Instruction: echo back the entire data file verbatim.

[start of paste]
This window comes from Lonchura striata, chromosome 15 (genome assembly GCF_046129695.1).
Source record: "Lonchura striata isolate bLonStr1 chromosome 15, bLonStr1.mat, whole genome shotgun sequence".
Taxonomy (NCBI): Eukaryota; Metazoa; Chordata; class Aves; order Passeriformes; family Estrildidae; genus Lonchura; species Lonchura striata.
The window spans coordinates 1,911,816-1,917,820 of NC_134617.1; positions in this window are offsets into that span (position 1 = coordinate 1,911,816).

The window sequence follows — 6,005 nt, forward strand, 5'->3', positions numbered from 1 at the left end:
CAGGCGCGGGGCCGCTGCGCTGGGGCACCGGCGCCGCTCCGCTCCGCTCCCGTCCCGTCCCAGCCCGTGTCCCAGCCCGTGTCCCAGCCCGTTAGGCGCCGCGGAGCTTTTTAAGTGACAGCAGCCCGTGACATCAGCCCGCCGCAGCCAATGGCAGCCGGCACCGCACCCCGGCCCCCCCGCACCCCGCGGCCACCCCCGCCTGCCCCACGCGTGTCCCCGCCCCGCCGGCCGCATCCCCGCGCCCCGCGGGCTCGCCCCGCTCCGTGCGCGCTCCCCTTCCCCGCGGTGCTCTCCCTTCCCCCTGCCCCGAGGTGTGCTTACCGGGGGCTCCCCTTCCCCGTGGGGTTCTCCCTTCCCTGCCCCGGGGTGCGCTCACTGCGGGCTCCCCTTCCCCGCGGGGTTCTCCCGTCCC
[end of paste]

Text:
This window comes from Lonchura striata, chromosome 15 (genome assembly GCF_046129695.1).
Source record: "Lonchura striata isolate bLonStr1 chromosome 15, bLonStr1.mat, whole genome shotgun sequence".
Taxonomy (NCBI): Eukaryota; Metazoa; Chordata; class Aves; order Passeriformes; family Estrildidae; genus Lonchura; species Lonchura striata.
The window spans coordinates 1,911,816-1,917,820 of NC_134617.1; positions in this window are offsets into that span (position 1 = coordinate 1,911,816).

The window sequence follows — 6,005 nt, forward strand, 5'->3', positions numbered from 1 at the left end:
CAGGCGCGGGGCCGCTGCGCTGGGGCACCGGCGCCGCTCCGCTCCGCTCCCGTCCCGTCCCAGCCCGTGTCCCAGCCCGTGTCCCAGCCCGTTAGGCGCCGCGGAGCTTTTTAAGTGACAGCAGCCCGTGACATCAGCCCGCCGCAGCCAATGGCAGCCGGCACCGCACCCCGGCCCCCCCGCACCCCGCGGCCACCCCCGCCTGCCCCACGCGTGTCCCCGCCCCGCCGGCCGCATCCCCGCGCCCCGCGGGCTCGCCCCGCTCCGTGCGCGCTCCCCTTCCCCGCGGTGCTCTCCCTTCCCCCTGCCCCGAGGTGTGCTTACCGGGGGCTCCCCTTCCCCGTGGGGTTCTCCCTTCCCTGCCCCGGGGTGCGCTCACTGCGGGCTCCCCTTCCCCGCGGGGTTCTCCCGTCCC